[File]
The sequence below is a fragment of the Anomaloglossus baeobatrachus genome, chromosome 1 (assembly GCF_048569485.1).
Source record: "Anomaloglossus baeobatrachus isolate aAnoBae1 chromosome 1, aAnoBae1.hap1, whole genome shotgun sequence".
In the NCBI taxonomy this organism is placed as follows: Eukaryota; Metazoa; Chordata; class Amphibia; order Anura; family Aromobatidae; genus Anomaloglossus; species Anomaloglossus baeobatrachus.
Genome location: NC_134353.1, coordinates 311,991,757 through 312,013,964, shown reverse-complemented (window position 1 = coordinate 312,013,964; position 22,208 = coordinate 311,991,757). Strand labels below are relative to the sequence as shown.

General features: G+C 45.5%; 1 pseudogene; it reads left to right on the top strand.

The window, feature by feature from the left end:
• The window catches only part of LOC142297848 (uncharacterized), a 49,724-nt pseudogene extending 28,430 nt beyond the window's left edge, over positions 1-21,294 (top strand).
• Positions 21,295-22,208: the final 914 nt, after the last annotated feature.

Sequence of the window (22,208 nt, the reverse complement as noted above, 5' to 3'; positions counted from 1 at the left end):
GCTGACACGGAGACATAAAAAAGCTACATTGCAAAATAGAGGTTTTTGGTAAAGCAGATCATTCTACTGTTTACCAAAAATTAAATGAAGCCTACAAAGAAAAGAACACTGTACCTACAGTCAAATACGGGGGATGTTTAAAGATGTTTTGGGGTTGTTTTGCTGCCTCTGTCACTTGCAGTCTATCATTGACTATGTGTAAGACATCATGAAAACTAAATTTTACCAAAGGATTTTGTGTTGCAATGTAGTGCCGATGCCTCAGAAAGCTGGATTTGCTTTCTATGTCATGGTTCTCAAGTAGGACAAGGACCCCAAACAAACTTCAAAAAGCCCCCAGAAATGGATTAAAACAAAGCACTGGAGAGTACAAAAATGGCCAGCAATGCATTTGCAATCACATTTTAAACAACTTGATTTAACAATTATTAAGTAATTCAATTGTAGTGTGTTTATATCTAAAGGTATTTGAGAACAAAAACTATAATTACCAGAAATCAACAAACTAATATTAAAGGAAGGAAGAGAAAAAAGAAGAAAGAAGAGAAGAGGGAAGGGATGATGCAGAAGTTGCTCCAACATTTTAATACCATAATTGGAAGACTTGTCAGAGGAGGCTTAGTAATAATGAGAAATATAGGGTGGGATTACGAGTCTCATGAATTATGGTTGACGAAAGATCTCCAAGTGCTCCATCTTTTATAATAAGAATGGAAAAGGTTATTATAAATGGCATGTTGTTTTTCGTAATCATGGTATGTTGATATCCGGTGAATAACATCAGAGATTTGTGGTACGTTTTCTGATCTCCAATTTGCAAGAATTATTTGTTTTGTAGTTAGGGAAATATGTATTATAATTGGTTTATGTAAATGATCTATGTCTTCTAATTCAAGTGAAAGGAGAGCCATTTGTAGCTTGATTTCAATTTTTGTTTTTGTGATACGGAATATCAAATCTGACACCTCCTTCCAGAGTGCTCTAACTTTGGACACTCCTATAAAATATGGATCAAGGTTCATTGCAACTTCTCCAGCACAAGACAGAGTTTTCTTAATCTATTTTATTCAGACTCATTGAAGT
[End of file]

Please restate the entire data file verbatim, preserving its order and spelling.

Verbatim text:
The sequence below is a fragment of the Anomaloglossus baeobatrachus genome, chromosome 1 (assembly GCF_048569485.1).
Source record: "Anomaloglossus baeobatrachus isolate aAnoBae1 chromosome 1, aAnoBae1.hap1, whole genome shotgun sequence".
In the NCBI taxonomy this organism is placed as follows: Eukaryota; Metazoa; Chordata; class Amphibia; order Anura; family Aromobatidae; genus Anomaloglossus; species Anomaloglossus baeobatrachus.
Genome location: NC_134353.1, coordinates 311,991,757 through 312,013,964, shown reverse-complemented (window position 1 = coordinate 312,013,964; position 22,208 = coordinate 311,991,757). Strand labels below are relative to the sequence as shown.

General features: G+C 45.5%; 1 pseudogene; it reads left to right on the top strand.

The window, feature by feature from the left end:
• The window catches only part of LOC142297848 (uncharacterized), a 49,724-nt pseudogene extending 28,430 nt beyond the window's left edge, over positions 1-21,294 (top strand).
• Positions 21,295-22,208: the final 914 nt, after the last annotated feature.

Sequence of the window (22,208 nt, the reverse complement as noted above, 5' to 3'; positions counted from 1 at the left end):
GCTGACACGGAGACATAAAAAAGCTACATTGCAAAATAGAGGTTTTTGGTAAAGCAGATCATTCTACTGTTTACCAAAAATTAAATGAAGCCTACAAAGAAAAGAACACTGTACCTACAGTCAAATACGGGGGATGTTTAAAGATGTTTTGGGGTTGTTTTGCTGCCTCTGTCACTTGCAGTCTATCATTGACTATGTGTAAGACATCATGAAAACTAAATTTTACCAAAGGATTTTGTGTTGCAATGTAGTGCCGATGCCTCAGAAAGCTGGATTTGCTTTCTATGTCATGGTTCTCAAGTAGGACAAGGACCCCAAACAAACTTCAAAAAGCCCCCAGAAATGGATTAAAACAAAGCACTGGAGAGTACAAAAATGGCCAGCAATGCATTTGCAATCACATTTTAAACAACTTGATTTAACAATTATTAAGTAATTCAATTGTAGTGTGTTTATATCTAAAGGTATTTGAGAACAAAAACTATAATTACCAGAAATCAACAAACTAATATTAAAGGAAGGAAGAGAAAAAAGAAGAAAGAAGAGAAGAGGGAAGGGATGATGCAGAAGTTGCTCCAACATTTTAATACCATAATTGGAAGACTTGTCAGAGGAGGCTTAGTAATAATGAGAAATATAGGGTGGGATTACGAGTCTCATGAATTATGGTTGACGAAAGATCTCCAAGTGCTCCATCTTTTATAATAAGAATGGAAAAGGTTATTATAAATGGCATGTTGTTTTTCGTAATCATGGTATGTTGATATCCGGTGAATAACATCAGAGATTTGTGGTACGTTTTCTGATCTCCAATTTGCAAGAATTATTTGTTTTGTAGTTAGGGAAATATGTATTATAATTGGTTTATGTAAATGATCTATGTCTTCTAATTCAAGTGAAAGGAGAGCCATTTGTAGCTTGATTTCAATTTTTGTTTTTGTGATACGGAATATCAAATCTGACACCTCCTTCCAGAGTGCTCTAACTTTGGACACTCCTATAAAATATGGATCAAGGTTCATTGCAACTTCTCCAGCACAAGACAGAGTTTTCTTAATCTATTTTATTCAGACTCATTGAAGT